“In 2022, a growing number of businesses will implement green micro-degrees and courses as part of their ‘curriculum’ to slake the green knowledge thirst among employees. Staff will become more eager to learn how to utilise digital technologies and innovations to help their employer in becoming more climate friendly. Most employers have already acknowledged that lifelong learning will demand more credentials, and the businesses that fail to facilitate opportunities to acquire green online learning credentials on-the-job risk being perceived as less attractive in the eyes of new talent,” adds Sandberg.

Read why our experts believes tech will forever change higher education in the Telenor Digital Outlook 2030

Trend 3: Optimise everything 

By Bjørn Taale Sandberg, Head of Telenor Research.

The greatest machine – the human brain – runs on a modest 20 watts. Now, the heat for optimisation is on for our electron guzzling gadgets and servers. 

A dual trend can be observed in the consumer electronics industry. On the one hand, ever greater numbers of electronic devices and solutions are coming to our aid, enabling us to lead more convenient, efficient, and safe lives. At the same time a race is on to make every electronic device as energy efficient as possible. As the International Energy Agency calls for smarter and more efficient electrical appliances, we believe these will trigger an “optimisation of everything” battle between manufacturers.

“Computers, phones, and connected devices consuming electricity and emitting carbon dioxide now outnumber humans by four, and going forward, they will become even more dominant. Since transforming our energy supply will take time, we need to optimise everything – not least the use of energy by our devices,” says Bjørn Taale Sandberg, Head of Telenor Research.

Competition is already ongoing between chipmakers to reduce their products’ energy demand. One example from 2021 is the M1 chipset used in Apple’s newest computers. We expect that this will be taken up in the much greater PC market – giving us both more efficient devices and devices that can run far longer on battery. The Artificial Intelligence (AI) community is hard at work figuring out how to reduce the size of large models to fit on your mobile phone rather than running in big data centres. And speaking of mobile phones, companies like Apple and Google now provide tools that enable developers to optimise the energy efficiency of their apps.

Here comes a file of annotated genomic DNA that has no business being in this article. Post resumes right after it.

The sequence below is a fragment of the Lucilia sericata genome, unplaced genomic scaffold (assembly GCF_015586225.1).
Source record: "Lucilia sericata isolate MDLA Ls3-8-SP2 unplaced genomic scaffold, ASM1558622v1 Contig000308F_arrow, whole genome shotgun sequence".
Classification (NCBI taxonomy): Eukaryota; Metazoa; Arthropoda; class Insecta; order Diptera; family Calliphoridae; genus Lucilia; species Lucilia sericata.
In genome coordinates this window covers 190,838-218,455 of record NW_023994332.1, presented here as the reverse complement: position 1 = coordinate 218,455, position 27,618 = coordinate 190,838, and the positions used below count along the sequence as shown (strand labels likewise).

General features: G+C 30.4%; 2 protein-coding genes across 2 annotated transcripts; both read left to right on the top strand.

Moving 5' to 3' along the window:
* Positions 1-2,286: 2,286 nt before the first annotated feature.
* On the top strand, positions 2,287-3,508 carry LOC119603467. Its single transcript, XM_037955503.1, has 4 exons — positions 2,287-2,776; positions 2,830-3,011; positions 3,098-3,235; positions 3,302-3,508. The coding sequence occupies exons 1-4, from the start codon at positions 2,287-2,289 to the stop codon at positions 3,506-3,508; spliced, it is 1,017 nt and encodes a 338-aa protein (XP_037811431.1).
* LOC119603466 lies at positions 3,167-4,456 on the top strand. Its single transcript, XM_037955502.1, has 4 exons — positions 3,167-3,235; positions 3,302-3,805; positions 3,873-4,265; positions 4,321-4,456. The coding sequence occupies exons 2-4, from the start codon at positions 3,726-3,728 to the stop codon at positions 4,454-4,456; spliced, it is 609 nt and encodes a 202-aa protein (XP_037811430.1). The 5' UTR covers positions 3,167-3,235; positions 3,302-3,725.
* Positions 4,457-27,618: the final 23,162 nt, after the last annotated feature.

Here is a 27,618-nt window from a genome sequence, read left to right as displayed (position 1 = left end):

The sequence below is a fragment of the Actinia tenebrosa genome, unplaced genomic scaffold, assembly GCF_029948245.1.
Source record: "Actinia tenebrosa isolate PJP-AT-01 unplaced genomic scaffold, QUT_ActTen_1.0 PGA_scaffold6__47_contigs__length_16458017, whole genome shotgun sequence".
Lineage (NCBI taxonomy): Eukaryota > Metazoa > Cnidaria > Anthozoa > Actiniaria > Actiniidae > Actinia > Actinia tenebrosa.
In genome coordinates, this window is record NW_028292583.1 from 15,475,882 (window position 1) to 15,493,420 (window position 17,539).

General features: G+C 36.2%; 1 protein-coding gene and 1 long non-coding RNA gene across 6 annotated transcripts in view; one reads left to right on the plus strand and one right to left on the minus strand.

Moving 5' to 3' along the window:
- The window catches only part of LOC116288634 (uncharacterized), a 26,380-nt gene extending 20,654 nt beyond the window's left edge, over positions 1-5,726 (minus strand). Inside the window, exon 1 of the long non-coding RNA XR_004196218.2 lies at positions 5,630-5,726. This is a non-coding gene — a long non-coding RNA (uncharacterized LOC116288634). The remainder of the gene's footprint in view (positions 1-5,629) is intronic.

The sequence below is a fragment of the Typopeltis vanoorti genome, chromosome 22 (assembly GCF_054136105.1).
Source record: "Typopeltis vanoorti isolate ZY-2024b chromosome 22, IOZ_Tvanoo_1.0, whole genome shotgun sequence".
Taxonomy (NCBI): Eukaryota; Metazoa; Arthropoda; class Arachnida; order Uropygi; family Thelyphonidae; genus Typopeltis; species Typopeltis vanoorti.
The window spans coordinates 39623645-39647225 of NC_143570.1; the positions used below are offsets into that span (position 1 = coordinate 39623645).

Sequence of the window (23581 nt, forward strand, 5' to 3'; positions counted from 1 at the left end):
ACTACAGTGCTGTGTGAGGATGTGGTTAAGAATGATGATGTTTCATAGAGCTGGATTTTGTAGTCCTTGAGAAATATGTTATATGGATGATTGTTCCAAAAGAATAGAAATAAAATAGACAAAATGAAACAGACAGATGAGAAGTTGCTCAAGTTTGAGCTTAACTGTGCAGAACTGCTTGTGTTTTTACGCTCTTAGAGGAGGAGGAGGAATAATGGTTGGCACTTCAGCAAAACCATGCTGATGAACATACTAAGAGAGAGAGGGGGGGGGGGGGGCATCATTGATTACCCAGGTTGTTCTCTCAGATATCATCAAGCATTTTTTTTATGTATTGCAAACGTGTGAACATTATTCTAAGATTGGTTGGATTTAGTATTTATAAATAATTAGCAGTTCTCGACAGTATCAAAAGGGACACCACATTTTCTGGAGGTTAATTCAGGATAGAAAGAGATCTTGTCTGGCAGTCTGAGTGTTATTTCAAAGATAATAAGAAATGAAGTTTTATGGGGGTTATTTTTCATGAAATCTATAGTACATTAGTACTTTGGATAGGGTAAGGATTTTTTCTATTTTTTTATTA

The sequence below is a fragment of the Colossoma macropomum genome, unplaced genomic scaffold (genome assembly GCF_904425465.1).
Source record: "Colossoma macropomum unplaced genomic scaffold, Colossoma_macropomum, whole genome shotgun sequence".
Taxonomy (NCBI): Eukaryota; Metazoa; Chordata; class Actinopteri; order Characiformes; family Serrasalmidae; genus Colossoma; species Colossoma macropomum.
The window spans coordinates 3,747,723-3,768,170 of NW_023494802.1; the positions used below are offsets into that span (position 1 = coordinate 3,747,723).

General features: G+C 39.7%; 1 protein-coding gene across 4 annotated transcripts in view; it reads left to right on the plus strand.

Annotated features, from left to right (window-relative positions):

“AI practitioners and software developers understand that energy efficiency matters when they build the models and write the code that runs everything in our modern societies. The leading AI hardware company Nvidia is attempting to buy semiconductor company Arm, who is recognised as one of the world’s frontrunners when it comes to producing energy efficient data chips. Going forward, we expect to see more companies put enormous sums of money on the table to acquire the knowledge and assets needed to come out on top of the optimisation battle,” says Sandberg.

Learn how technology can help ensure a stable supply of power in the next decade

Trend 4: Here come the greenfluencers! 

By Wenche Nag, Senior Research Scientist at Telenor Research.

Influencers who ignore young people’s climate engagement dig their own social media grave. 

Travel blogging, outfit of the day, motivational quotes, #cleaneating – the list of social media trends appearing over the last years forms a rich tapestry of cultural and social variety. Some trends are evergreen, while others vanish as quickly as they appear (does anyone even remember planking or the Bottle Cap Challenge?). And although most trends serve little purpose other than to entertain, some have an intense impression on the audience and bring about profound societal changes. Since the #BlackLivesMatter hashtag appeared in 2013, it has turned into a global social justice movement resulting in mass protests, deep impacts on popular culture, and massive coverage in media. In 2022, with recent disappointments from the UN’s Climate Conference (COP26) and a grim outlook in the Intergovernmental Panel on Climate Change’s (IPCC) Sixth Assessment Report fresh in memory, we expect to see a new movement shape the world of social media – greenfluencing.

“The green hashtag activism will surge, especially amongst the young, in the wake of what they perceive as yet another failed attempt by elderly politicians to take necessary actions to reach the goals of the Paris agreement. An undergrowth of climate aware influencers and activists has emerged across niches on social media, and we believe their growing follower bases will be duly noticed by the influencer universe’s established elite,” says Bjørn Taale Sandberg, Head of Telenor Research.